All material ©2006 Initiatives of Change

Hospitality and Storytelling

The basic format of Open Homes, Listening Hearts is a shared meal and conversation. It is important for this to be adapted to your own situation so that your guests can learn about you and your culture while you learn about theirs.

The goal is not to argue over differences or point out faults, nor is it to plan a project for solving community problems. That can come later, if the people involved feel it is a good idea.

Instead, the focus is personal storytelling. Each person will be given time to tell a story from his or her personal experience. This is a great way to learn about others and to share your view of life. Bishop Desmond Tutu once said that storytelling can be a path to healing painful divisions in our country.

To begin, people could share a story of a time when they tried to tell someone something but felt they weren’t being heard. This might be a humorous or a serious story. They could also explain why they felt that way. That would help everyone think about good listening skills and about any personal or cultural expectations of the group.

Then, starting with the host, each person could tell a story about herself or himself related to one topic, or each person could choose or be given a different topic. There are also some storytelling board games you can use.

Storytelling topics could include:

  • Describe a time when you didn’t feel properly recognized for something you accomplished
  • Describe a time you felt respected by others of your culture or faith
  • Describe a time you felt powerless to change a situation because of your culture or faith
  • Describe a time you had a vision and made it happen
  • Tell about your favorite cultural or religious celebration and why it is special to you
  • Tell what your name means and why it was given to you
  • Tell something that you feel people don’t understand about your culture or faith
  • Give a personal response to a challenging quote such as:  “If only there were evil people somewhere insidiously committing evil deeds and it were necessary only to separate them from the rest of us and destroy them. But the line dividing good and evil cuts through the heart of every human being.” (Alexander Solzhenitsyn)

Why Open Homes?

On the street, in the news, at the gym -- every day we see people who are very different from us -- people whom we don’t understand. Maybe we are afraid of them, maybe we are angry at them, maybe we wish they’d go away. But they aren’t going away. Today, the whole world is represented in the people of America. And if this great American experiment is to succeed, we each have to learn to live better with “those” people. Open Homes, Listening Hearts is an opportunity to break through some of the confusion and misunderstanding through hospitality and storytelling.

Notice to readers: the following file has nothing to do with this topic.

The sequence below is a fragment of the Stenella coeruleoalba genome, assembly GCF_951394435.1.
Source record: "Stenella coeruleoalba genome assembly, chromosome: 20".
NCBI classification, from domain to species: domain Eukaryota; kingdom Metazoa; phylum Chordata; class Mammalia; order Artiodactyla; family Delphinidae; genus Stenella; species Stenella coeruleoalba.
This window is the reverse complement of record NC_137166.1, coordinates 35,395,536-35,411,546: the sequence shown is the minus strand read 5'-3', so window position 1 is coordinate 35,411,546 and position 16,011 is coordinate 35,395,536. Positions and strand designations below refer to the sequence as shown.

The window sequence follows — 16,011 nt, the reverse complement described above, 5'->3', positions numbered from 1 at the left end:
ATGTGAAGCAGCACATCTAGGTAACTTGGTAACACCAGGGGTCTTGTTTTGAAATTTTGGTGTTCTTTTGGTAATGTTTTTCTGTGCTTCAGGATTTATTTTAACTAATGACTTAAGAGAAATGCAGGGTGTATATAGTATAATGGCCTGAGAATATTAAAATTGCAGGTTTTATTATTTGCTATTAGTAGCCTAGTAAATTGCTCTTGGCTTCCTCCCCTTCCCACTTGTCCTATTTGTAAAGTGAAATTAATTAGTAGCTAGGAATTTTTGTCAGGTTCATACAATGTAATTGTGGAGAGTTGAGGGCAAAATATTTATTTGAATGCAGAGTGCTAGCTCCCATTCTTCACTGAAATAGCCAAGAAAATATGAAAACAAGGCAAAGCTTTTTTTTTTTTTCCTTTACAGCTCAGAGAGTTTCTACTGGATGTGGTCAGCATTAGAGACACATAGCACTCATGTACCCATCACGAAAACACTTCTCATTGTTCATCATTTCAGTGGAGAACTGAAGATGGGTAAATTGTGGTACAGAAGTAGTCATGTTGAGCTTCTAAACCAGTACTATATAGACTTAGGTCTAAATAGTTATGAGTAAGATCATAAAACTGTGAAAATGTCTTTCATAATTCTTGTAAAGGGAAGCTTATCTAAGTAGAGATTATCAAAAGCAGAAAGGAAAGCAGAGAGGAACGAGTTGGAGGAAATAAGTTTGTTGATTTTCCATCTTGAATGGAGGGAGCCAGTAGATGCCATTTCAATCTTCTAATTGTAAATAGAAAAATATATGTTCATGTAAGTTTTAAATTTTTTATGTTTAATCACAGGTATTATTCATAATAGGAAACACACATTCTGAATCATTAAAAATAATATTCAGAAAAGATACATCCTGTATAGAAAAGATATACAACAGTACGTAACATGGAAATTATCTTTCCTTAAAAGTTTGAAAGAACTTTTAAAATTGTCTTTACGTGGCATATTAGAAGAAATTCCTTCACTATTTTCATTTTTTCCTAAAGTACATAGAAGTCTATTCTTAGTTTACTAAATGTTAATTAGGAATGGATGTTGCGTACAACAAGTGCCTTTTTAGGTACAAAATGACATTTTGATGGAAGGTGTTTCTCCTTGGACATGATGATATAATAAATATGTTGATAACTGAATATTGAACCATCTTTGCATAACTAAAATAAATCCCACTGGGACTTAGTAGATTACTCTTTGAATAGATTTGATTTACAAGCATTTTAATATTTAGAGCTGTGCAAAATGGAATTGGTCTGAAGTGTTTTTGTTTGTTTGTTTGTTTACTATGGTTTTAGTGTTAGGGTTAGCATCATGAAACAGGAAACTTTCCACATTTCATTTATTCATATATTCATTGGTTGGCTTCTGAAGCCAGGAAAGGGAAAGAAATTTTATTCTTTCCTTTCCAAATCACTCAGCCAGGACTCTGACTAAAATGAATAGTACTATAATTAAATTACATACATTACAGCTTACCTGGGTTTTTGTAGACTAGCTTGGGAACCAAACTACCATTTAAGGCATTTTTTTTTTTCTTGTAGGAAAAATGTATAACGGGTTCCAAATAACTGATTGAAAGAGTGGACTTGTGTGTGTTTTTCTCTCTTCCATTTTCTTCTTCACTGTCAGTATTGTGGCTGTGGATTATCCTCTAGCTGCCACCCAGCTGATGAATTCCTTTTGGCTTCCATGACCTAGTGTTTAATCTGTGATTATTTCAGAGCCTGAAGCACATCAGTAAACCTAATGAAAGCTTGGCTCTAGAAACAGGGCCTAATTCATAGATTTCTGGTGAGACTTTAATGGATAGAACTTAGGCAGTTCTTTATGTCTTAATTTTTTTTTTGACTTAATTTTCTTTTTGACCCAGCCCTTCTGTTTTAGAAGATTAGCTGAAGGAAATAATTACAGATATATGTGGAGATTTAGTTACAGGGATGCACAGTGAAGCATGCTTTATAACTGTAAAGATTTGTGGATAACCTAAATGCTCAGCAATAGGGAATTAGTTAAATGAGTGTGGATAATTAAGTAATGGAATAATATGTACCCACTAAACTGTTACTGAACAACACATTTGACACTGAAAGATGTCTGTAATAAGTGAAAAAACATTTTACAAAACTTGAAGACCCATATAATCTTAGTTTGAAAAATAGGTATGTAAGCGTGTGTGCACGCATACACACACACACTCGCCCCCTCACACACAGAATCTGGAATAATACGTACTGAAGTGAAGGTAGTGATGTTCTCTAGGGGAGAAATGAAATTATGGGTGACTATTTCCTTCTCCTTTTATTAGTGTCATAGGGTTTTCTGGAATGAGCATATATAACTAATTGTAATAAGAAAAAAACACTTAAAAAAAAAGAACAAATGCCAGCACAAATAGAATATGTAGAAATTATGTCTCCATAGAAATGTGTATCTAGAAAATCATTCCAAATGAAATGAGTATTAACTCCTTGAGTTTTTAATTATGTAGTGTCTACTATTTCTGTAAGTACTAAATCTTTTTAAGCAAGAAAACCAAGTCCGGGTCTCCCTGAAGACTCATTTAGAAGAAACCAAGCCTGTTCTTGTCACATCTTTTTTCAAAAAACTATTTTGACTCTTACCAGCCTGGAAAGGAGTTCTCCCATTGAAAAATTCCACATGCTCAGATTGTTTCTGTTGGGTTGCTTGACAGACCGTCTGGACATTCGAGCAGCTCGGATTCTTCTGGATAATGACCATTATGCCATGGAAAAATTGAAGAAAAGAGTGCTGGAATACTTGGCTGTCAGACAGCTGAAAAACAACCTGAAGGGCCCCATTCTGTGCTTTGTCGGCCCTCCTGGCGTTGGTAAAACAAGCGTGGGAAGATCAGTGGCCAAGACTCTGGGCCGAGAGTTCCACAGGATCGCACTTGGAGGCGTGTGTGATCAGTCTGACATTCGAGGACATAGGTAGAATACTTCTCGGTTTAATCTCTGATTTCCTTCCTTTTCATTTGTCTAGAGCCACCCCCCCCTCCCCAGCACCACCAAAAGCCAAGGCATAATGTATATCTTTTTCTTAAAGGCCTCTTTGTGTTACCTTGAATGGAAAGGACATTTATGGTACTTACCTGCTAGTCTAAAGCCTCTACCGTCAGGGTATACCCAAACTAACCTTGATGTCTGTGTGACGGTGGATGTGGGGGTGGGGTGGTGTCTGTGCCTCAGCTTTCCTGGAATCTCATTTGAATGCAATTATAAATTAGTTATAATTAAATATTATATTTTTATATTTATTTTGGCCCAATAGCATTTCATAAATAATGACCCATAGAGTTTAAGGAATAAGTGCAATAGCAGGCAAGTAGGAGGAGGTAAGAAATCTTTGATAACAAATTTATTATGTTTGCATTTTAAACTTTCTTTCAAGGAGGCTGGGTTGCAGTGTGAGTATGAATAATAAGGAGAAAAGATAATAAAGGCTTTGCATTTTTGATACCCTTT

This task is not the responsibility of any one group. All have a part: liberals and conservatives, young and old, immigrant and native. By connecting the rich resources of our many cultures, we can make America a place of hope, creativity and opportunity for everyone. And, hopefully, we will provide a model for a world torn apart by racial, religious and ethnic hatred and fear.



In 2002, Initiatives of Change established Open Homes, Listening Hearts as a day when individuals around the world could reach out to people with whom they wouldn’t normally interact—usually of a different race, ethnicity or religion—and include those people in occasions in their homes or community.

On previous Open Homes days, people from America to Australia shared hospitality and storytelling. The events involved hosts and guests from Afghanistan, Albania, Australia, Bangladesh, Bosnia, Brazil, Britain, Canada, China, Croatia, Fiji, the Republic of Georgia, India, Iran, Iraq, Korea, Kosovo, Mexico, Pakistan, Turkey, the US and Venezuela; among them were Muslims, Christians, Hindus, Buddhists and people of no particular faith.

The goal is for people in our often disconnected communities to truly hear and be heard without judgment or blame. Deeply held beliefs and attitudes are usually formed by specific personal experiences, so the focus of Open Homes is to discover these experiences through personal storytelling. Bishop Desmond Tutu of South Africa once told members of Congress that the most effective way to heal the divisions and wounds of history in the US is to provide opportunities for Americans of all backgrounds to tell their stories.

This annual, international event provides a practical way of building bridges and creating new friendships across cultures, religions and traditions. Although many people already do this sort of thing individually, Open Homes, Listening Hearts is a unique opportunity for united action involving a worldwide community.